You are here
Home > 2017 > January

Blood-repellent materials: A new approach to medical implants

Medical implants like stents, catheters and tubing introduce risk for blood clotting and infection — a perpetual problem for many patients. Colorado State University engineers offer a potential solution: A specially grown, “superhemophobic” titanium surface that’s extremely repellent to blood. The material could form the basis for surgical implants with lower risk of rejection by…

Ants find their way even when going backwards

An international team including researchers at the university of Edinburgh and Antoine Wystrach of the Research Centre on Animal Cognition (CNRS/UniversitĂ© Toulouse III — Paul Sabatier) has shown that ants can get their bearings whatever the orientation of their body. Their brains may be smaller than the head of a pin, but ants are excellent…

Graphene’s sleeping superconductivity awakens

Further enhances the potential of graphene, which is already widely seen as a material that could revolutionise industries such as healthcare and electronics. Graphene is a two-dimensional sheet of carbon atoms and combines several remarkable properties; for example, it is very strong, but also light and flexible, and highly conductive. Since its discovery in 2004,…

Heat from Earth’s core could be underlying force in plate tectonics

For decades, scientists have theorized that the movement of Earth’s tectonic plates is driven largely by negative buoyancy created as they cool. New research, however, shows plate dynamics are driven significantly by the additional force of heat drawn from the Earth’s core.he findings show the East Pacific Rise, the Earth’s dominant mid-ocean ridge, is dynamic…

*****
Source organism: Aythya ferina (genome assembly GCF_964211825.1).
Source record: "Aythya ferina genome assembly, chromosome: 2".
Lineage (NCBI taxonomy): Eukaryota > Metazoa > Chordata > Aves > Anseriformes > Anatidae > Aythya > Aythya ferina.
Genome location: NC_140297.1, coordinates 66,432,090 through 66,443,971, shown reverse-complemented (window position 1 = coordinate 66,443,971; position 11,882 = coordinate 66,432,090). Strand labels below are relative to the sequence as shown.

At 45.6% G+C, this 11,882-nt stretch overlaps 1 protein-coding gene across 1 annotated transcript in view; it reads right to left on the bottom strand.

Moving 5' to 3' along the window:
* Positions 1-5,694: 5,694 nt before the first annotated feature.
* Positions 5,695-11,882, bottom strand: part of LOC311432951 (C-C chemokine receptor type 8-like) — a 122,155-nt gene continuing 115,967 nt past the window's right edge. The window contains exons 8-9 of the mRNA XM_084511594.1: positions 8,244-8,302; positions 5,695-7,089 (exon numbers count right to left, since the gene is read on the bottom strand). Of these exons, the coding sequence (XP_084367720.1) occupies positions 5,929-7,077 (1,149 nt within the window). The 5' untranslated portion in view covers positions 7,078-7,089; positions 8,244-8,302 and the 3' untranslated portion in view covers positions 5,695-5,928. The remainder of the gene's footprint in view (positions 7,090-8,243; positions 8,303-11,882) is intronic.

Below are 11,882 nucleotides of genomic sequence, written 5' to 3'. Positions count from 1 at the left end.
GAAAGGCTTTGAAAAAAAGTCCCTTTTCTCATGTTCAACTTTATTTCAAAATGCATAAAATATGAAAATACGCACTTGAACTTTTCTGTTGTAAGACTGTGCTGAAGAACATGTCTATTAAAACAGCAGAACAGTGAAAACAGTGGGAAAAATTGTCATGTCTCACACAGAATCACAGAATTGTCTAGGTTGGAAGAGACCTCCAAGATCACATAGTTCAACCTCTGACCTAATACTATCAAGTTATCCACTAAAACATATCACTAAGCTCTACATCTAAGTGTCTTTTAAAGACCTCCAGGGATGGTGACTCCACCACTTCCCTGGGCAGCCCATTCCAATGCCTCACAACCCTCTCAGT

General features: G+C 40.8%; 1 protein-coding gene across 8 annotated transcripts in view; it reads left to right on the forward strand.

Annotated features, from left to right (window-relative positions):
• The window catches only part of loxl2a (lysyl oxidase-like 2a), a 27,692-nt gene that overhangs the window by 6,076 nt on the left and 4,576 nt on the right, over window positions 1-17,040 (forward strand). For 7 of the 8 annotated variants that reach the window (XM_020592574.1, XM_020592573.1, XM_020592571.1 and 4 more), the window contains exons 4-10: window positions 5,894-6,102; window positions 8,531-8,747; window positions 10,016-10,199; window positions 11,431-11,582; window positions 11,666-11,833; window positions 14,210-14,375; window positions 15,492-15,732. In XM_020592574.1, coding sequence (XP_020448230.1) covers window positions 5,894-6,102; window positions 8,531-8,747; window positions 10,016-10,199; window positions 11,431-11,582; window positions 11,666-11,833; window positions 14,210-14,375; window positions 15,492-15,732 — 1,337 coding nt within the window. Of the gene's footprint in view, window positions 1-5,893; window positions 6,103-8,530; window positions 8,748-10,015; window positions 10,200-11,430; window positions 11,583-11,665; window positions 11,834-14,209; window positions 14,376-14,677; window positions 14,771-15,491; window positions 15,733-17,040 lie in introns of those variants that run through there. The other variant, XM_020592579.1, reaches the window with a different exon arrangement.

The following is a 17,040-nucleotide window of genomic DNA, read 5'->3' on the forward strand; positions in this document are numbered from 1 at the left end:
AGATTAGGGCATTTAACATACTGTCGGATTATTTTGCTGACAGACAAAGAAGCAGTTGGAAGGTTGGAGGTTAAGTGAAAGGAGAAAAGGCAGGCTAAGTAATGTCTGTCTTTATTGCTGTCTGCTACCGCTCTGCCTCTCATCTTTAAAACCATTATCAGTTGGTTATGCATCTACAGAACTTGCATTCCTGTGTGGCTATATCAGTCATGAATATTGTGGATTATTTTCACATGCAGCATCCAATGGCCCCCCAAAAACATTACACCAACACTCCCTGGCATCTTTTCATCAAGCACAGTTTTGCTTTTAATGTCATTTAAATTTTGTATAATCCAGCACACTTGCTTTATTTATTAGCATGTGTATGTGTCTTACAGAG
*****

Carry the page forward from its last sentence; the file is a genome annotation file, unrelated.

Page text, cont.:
South American fossil tomatillos show nightshades evolved earlier than thought

Delicate fossil remains of tomatillos found in Patagonia, Argentina, show that this branch of the economically important family that also includes potatoes, peppers, tobacco, petunias and tomatoes existed 52 million years ago, long before the dates previously ascribed to these species, according to an international team of scientists. Tomatillos, ground cherries and husk tomatoes —…

Zooplankton rapidly evolve tolerance to road salt

A common species of zooplankton  the smallest animals in the freshwater food web  can evolve genetic tolerance to moderate levels of road salt in as little as two and a half months. The study is the first to demonstrate that the animals can rapidly evolve higher tolerance to road salt, and indicates that freshwater ecosystems…

DNA nanotubes build a bridge between two molecular posts

In a microscopic feat that resembled a high-wire circus act, Johns Hopkins researchers have coaxed DNA nanotubes to assemble themselves into bridge-like structures arched between two molecular landmarks on the surface of a lab dish. This self-assembling bridge process, which may someday be used to connect electronic medical devices to living cells. To describe this…

The beating heart of solar energy

The notion of using solar cells placed under the skin to continuously recharge implanted electronic medical devices is a viable one. Swiss researchers have done the math, and found that a 3.6 square centimeter solar cell is all that is needed to generate enough power during winter and summer to power a typical pacemaker. The…

Zinc eaten at levels found in biofortified crops reduces ‘wear and tear’ on DNA

A new study by researchers from the UCSF Benioff Children’s Hospital Research Institute (CHORI) shows that a modest 4 milligrams of extra zinc a day in the diet can have a profound, positive impact on cellular health that helps fight infections and diseases. This amount of zinc is equivalent to what biofortified crops like zinc…

How to 3-D print your own sonic tractor beam

Last year Asier Marzo, then a doctoral student at the Public University of Navarre, helped develop the first single-sided acoustic tractor beam that is, the first realization of trapping and pulling an object using sound waves from only one direction. Now a research assistant at the University of Bristol, Marzo has lead a team that…

Top